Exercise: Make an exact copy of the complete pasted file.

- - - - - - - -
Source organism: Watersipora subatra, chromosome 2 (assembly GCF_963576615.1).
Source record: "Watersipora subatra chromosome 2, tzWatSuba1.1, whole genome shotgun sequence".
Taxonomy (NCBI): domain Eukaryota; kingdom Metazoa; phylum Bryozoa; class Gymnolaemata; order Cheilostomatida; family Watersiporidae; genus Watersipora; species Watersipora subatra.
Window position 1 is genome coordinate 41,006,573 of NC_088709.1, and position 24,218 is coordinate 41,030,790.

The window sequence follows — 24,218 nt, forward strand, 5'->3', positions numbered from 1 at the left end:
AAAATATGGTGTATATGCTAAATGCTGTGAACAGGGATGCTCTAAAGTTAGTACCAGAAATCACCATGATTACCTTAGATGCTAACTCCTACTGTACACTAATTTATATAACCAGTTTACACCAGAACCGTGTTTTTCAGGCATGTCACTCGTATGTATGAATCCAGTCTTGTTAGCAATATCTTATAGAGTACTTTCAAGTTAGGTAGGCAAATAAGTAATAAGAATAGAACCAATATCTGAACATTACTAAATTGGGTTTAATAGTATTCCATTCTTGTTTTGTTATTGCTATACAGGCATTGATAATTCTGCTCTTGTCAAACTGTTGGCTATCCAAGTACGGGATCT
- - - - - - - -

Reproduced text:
Source organism: Watersipora subatra, chromosome 2 (assembly GCF_963576615.1).
Source record: "Watersipora subatra chromosome 2, tzWatSuba1.1, whole genome shotgun sequence".
Taxonomy (NCBI): domain Eukaryota; kingdom Metazoa; phylum Bryozoa; class Gymnolaemata; order Cheilostomatida; family Watersiporidae; genus Watersipora; species Watersipora subatra.
Window position 1 is genome coordinate 41,006,573 of NC_088709.1, and position 24,218 is coordinate 41,030,790.

The window sequence follows — 24,218 nt, forward strand, 5'->3', positions numbered from 1 at the left end:
AAAATATGGTGTATATGCTAAATGCTGTGAACAGGGATGCTCTAAAGTTAGTACCAGAAATCACCATGATTACCTTAGATGCTAACTCCTACTGTACACTAATTTATATAACCAGTTTACACCAGAACCGTGTTTTTCAGGCATGTCACTCGTATGTATGAATCCAGTCTTGTTAGCAATATCTTATAGAGTACTTTCAAGTTAGGTAGGCAAATAAGTAATAAGAATAGAACCAATATCTGAACATTACTAAATTGGGTTTAATAGTATTCCATTCTTGTTTTGTTATTGCTATACAGGCATTGATAATTCTGCTCTTGTCAAACTGTTGGCTATCCAAGTACGGGATCT